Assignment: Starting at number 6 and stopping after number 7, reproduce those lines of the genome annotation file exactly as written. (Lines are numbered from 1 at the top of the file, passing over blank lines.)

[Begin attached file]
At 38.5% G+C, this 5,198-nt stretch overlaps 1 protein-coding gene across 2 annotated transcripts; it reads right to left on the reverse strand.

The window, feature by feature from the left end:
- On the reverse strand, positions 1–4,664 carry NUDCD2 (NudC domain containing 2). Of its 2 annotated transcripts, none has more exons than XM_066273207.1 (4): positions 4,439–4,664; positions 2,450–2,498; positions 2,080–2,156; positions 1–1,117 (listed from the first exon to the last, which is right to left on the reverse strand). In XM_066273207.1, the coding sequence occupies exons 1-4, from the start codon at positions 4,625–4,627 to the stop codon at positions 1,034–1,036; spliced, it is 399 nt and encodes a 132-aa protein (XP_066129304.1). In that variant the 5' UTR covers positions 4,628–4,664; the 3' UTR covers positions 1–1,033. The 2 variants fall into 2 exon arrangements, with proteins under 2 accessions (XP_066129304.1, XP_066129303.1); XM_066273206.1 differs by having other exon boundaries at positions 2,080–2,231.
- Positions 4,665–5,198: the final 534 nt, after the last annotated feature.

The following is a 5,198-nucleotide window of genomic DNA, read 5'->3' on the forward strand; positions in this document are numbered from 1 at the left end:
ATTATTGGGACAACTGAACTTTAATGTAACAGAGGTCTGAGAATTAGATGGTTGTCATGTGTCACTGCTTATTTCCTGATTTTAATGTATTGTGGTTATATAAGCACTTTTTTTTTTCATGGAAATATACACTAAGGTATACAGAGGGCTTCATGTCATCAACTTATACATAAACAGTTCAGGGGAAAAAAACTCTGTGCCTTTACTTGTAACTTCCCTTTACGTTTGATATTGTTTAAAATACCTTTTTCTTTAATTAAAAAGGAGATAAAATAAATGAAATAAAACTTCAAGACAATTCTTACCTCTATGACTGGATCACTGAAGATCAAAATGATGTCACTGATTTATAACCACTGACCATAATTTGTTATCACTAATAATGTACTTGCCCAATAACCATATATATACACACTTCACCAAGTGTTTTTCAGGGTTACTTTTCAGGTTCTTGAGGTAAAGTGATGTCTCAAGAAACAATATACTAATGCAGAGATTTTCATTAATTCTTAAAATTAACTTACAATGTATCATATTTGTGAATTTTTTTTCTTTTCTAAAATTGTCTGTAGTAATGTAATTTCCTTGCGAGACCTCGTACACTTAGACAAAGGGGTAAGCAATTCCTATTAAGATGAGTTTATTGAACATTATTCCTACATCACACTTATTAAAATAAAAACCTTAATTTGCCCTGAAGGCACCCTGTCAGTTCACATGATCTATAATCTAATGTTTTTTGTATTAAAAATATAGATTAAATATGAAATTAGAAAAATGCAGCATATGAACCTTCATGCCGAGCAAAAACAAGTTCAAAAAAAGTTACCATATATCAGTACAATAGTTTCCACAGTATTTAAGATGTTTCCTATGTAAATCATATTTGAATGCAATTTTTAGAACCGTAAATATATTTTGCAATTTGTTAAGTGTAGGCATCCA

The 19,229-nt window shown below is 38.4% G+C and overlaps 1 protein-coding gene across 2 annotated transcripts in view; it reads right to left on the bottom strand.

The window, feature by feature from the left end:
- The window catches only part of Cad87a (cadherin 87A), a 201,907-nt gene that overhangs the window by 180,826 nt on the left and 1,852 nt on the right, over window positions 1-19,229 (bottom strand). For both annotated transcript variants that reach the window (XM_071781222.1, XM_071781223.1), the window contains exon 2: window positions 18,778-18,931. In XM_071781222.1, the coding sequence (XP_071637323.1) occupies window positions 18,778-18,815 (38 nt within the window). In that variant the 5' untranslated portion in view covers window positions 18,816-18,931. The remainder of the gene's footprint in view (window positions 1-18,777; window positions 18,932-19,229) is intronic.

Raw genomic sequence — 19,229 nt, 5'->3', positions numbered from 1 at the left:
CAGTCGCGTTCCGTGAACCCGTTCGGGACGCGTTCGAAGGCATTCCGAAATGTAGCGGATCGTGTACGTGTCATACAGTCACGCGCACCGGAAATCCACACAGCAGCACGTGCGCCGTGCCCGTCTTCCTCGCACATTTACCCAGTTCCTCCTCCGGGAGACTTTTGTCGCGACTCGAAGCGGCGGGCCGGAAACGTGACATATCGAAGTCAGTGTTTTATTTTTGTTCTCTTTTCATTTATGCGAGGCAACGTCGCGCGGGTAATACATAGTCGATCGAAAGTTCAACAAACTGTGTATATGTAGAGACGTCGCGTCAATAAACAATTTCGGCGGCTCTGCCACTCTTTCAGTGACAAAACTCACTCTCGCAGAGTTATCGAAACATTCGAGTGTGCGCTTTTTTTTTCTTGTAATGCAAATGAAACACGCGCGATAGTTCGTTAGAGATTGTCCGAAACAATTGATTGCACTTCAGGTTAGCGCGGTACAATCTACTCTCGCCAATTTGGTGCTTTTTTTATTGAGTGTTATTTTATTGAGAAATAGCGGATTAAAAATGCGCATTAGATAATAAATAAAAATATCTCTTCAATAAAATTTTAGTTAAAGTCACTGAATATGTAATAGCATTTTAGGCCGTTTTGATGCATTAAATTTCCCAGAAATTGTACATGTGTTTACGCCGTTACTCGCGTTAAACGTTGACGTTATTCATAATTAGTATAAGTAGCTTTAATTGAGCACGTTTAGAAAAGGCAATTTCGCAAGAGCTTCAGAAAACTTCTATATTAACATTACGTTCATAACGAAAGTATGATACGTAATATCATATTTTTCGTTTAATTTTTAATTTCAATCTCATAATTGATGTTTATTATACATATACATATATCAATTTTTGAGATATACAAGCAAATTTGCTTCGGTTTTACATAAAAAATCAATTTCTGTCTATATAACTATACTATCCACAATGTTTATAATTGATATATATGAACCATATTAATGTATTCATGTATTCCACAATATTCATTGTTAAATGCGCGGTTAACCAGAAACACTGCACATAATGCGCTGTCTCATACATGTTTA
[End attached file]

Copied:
ATTATTGGGACAACTGAACTTTAATGTAACAGAGGTCTGAGAATTAGATGGTTGTCATGTGTCACTGCTTATTTCCTGATTTTAATGTATTGTGGTTATATAAGCACTTTTTTTTTTCATGGAAATATACACTAAGGTATACAGAGGGCTTCATGTCATCAACTTATACATAAACAGTTCAGGGGAAAAAAACTCTGTGCCTTTACTTGTAACTTCCCTTTACGTTTGATATTGTTTAAAATACCTTTTTCTTTAATTAAAAAGGAGATAAAATAAATGAAATAAAACTTCAAGACAATTCTTACCTCTATGACTGGATCACTGAAGATCAAAATGATGTCACTGATTTATAACCACTGACCATAATTTGTTATCACTAATAATGTACTTGCCCAATAACCATATATATACACACTTCACCAAGTGTTTTTCAGGGTTACTTTTCAGGTTCTTGAGGTAAAGTGATGTCTCAAGAAACAATATACTAATGCAGAGATTTTCATTAATTCTTAAAATTAACTTACAATGTATCATATTTGTGAATTTTTTTTCTTTTCTAAAATTGTCTGTAGTAATGTAATTTCCTTGCGAGACCTCGTACACTTAGACAAAGGGGTAAGCAATTCCTATTAAGATGAGTTTATTGAACATTATTCCTACATCACACTTATTAAAATAAAAACCTTAATTTGCCCTGAAGGCACCCTGTCAGTTCACATGATCTATAATCTAATGTTTTTTGTATTAAAAATATAGATTAAATATGAAATTAGAAAAATGCAGCATATGAACCTTCATGCCGAGCAAAAACAAGTTCAAAAAAAGTTACCATATATCAGTACAATAGTTTCCACAGTATTTAAGATGTTTCCTATGTAAATCATATTTGAATGCAATTTTTAGAACCGTAAATATATTTTGCAATTTGTTAAGTGTAGGCATCCA

The 19,229-nt window shown below is 38.4% G+C and overlaps 1 protein-coding gene across 2 annotated transcripts in view; it reads right to left on the bottom strand.